Cognitive Therapy Information for those with Dementia
This post may contain affiliate links or Google Ads and we may earn a small commission when you click on the links at no additional cost to you. As an Amazon Affiliate, we earn from qualifying purchases. This is at no additional cost to you and helps with our website expenses.
Cognitive therapy is a type of therapy that can help people with dementia. There are many different types of cognitive therapy, and each type can help people with dementia in different ways. Some types of cognitive therapy can help people with dementia to improve their memory, while other types of cognitive therapy can help people with dementia to cope with changes in their ability to think and remember.
Cognitive therapy can be useful for people with dementia who have behavioral changes, especially with Lewy Body Dementia. People with dementia may start to have behaviors that are very different from their usual behavior. For example, a person who is usually very quiet may begin to talk loudly and act in ways that are inappropriate for the situation. The goal of cognitive therapy is to identify the underlying thoughts and feelings that are causing these behaviors. Cognitive therapy can help people with dementia understand their behavior, as well as change their thoughts, feelings, and actions.
Cognitive Rehabilitation for Memory, Problem-solving and Attention
Cognitive therapy, also known as cognitive rehabilitation, is a type of therapy that can help improve cognitive abilities. There are many different types of cognitive therapies, but some common ones include memory training, problem-solving, and attention training.
Cognitive therapies can benefit people with dementia because they help improve cognition and functioning. These therapies can help to slow down the progression of dementia and can improve the quality of life. In addition, cognitive therapies can help to reduce caregiver burden.
There is evidence that cognitive therapies can be effective in improving cognition in people with dementia. A study by UC Irvine states that “memory training improves cognitive ability in patients with dementia”.
Cognitive Stimulation of Executive Functions in Mild Cognitive Impairment: Specific Efficacy and Impact in Memory – American Journal of Alzheimer’s Disease & Other Dementias®
Cognitive Therapies for Improving Cognition and Function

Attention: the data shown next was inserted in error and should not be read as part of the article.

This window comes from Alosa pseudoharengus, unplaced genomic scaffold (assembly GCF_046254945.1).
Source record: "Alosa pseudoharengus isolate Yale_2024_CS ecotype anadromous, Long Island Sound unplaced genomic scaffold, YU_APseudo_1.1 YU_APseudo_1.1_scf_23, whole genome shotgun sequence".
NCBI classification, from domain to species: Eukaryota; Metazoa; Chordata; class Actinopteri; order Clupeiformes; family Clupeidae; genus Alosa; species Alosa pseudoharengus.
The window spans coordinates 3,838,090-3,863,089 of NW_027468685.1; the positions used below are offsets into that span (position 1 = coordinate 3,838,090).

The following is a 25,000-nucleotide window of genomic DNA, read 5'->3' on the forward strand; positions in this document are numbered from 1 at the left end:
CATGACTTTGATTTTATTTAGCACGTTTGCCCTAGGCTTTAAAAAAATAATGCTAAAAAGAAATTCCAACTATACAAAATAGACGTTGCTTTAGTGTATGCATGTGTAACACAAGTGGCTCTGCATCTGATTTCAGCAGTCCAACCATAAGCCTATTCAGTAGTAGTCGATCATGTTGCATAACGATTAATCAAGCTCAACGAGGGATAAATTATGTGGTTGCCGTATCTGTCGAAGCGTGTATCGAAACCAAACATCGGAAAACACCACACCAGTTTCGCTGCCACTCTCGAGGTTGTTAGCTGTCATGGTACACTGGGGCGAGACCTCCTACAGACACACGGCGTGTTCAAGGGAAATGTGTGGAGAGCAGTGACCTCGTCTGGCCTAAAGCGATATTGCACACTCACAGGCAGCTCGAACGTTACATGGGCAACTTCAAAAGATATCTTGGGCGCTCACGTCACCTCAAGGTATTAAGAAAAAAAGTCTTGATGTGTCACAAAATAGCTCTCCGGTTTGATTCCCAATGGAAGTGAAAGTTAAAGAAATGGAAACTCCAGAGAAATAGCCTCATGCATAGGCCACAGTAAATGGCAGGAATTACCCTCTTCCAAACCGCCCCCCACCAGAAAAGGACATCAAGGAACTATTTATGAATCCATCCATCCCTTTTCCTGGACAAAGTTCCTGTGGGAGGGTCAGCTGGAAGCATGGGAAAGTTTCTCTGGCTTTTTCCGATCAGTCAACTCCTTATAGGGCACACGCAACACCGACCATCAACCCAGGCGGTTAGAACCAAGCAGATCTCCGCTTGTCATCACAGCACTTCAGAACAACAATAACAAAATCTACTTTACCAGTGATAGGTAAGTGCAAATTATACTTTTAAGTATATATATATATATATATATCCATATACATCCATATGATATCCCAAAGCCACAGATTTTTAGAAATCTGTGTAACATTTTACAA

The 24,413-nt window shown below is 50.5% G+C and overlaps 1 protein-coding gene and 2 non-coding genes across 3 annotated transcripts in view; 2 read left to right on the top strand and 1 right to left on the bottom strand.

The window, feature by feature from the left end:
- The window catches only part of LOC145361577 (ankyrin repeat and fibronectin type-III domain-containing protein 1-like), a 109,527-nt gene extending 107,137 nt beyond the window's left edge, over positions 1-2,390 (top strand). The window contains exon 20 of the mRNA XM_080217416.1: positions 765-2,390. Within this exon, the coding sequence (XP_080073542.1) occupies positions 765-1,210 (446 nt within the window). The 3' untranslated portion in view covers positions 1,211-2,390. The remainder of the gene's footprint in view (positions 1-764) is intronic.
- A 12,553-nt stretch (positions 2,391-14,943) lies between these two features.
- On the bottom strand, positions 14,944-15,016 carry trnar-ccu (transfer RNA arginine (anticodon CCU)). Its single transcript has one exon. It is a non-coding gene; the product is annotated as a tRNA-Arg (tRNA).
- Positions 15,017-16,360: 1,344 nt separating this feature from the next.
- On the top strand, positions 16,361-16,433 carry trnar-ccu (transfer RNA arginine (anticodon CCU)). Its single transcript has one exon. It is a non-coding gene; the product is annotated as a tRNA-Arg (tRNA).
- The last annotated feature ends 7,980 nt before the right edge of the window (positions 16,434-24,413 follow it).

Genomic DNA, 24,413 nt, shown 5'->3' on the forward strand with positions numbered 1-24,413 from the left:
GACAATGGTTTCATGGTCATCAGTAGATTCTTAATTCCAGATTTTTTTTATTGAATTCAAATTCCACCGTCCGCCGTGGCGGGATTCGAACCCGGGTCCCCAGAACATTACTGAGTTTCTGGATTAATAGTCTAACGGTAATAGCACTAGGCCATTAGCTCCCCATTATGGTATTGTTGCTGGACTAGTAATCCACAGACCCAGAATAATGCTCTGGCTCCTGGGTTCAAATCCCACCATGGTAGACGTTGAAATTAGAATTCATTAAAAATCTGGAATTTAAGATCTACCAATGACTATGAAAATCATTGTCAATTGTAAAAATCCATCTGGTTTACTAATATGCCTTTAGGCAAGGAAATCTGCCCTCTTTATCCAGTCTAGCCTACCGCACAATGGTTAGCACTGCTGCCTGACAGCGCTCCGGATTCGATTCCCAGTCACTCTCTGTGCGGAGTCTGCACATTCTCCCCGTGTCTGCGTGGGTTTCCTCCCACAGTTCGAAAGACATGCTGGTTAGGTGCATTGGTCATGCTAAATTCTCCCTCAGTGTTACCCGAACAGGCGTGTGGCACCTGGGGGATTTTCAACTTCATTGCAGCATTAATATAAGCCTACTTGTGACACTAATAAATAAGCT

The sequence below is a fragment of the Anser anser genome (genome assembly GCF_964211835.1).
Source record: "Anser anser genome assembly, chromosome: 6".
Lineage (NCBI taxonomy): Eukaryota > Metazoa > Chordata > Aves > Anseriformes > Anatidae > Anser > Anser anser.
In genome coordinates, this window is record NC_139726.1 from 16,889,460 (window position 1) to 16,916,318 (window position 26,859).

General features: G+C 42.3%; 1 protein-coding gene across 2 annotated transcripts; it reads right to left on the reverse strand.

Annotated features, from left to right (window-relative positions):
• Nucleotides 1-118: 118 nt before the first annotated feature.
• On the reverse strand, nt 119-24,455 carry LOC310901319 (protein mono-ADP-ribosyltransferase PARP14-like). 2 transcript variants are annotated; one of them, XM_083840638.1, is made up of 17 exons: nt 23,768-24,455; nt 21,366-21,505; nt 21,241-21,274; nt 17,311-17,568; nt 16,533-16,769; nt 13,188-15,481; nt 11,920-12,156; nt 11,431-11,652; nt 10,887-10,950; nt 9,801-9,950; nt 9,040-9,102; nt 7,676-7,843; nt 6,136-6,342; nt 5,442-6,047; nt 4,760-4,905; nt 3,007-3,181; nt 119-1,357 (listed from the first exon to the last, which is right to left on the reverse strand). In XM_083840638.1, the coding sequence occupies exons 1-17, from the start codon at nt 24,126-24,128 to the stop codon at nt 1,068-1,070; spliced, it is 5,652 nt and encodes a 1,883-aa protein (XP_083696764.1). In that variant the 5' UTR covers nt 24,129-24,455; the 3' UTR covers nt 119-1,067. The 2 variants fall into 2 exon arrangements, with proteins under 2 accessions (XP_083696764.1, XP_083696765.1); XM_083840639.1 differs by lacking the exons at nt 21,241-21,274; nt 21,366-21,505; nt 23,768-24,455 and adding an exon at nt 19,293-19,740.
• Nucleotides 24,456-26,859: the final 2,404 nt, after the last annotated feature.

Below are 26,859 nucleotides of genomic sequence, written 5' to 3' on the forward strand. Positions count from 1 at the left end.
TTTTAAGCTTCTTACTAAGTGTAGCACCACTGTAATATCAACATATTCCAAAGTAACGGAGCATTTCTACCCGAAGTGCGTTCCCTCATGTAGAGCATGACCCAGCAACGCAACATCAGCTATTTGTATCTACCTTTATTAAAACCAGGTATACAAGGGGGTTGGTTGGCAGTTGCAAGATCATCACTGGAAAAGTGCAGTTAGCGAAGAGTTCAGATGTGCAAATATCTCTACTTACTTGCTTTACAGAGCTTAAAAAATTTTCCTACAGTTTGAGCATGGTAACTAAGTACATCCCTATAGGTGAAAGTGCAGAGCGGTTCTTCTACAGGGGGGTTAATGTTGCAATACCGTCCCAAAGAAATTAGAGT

Overall, there is evidence that cognitive therapies can be helpful in improving cognition and functioning in people with dementia. Memory training cognitive therapies include mental exercises that aim to improve memory and other cognitive skills in people with dementia or mild cognitive impairment. Examples include the following:
- Listening skills – the ability to remember and understand what is heard. This helps people with dementia to follow conversations or lectures.
- Word knowledge – the ability to remember and use words they know and understand. This helps people with dementia to follow conversations, read and write. Reading skills the ability to understand what is read. This helps people with dementia to follow conversations and letters and use the information they get from reading newspapers, magazines, or books.
- Writing skills and the ability to write in a way that can be easily understood by other people.
Games, Puzzles, and Activities for Cognitive Therapy
Cross-train your brain with this book of puzzles, trivia challenges, and games. Boosts brain power, keeps your mind sharp, helps increase memory and helps fight the symptoms of Lewy Body Dementia and Alzheimer’s. If you’re looking for fun and engaging word games that also give your brain a workout, look no further! These games are expertly designed to stimulate neurogenesis, the process of rejuvenating the brain.
This build in box puzzle is great for seniors and those with dementia. This colorful puzzle can be assembled right in the box, making it easier to play and clean up. It is sturdy and easy to use. No tiny pieces to get frustrated over.
Match the shapes: circles, squares, and stars. It’s a good brain exercise and helps keep those with dementia busy. It helps with fidgeting too.
This fun spiral-bound book of picture puzzles is a spot-the-difference game. Two or more pictures that look identical but small changes have been made to one of the pictures. It has four different levels, from easy to more difficult. Answers are given at the back of the book.
This large print word search puzzle book is easy to enjoy without straining your eyes. There are 100 puzzles with almost 2,000 words to find. There are different topics that you can even learn from. It is great for reminiscing about the good old days and enhancing memories from a nostalgic time of life.
In conclusion, cognitive therapy can help those with dementia. Games, puzzles and books can help improve memory and brain function. Dementia is a progressive disease, but with early diagnosis and treatment, cognitive decline can be slowed.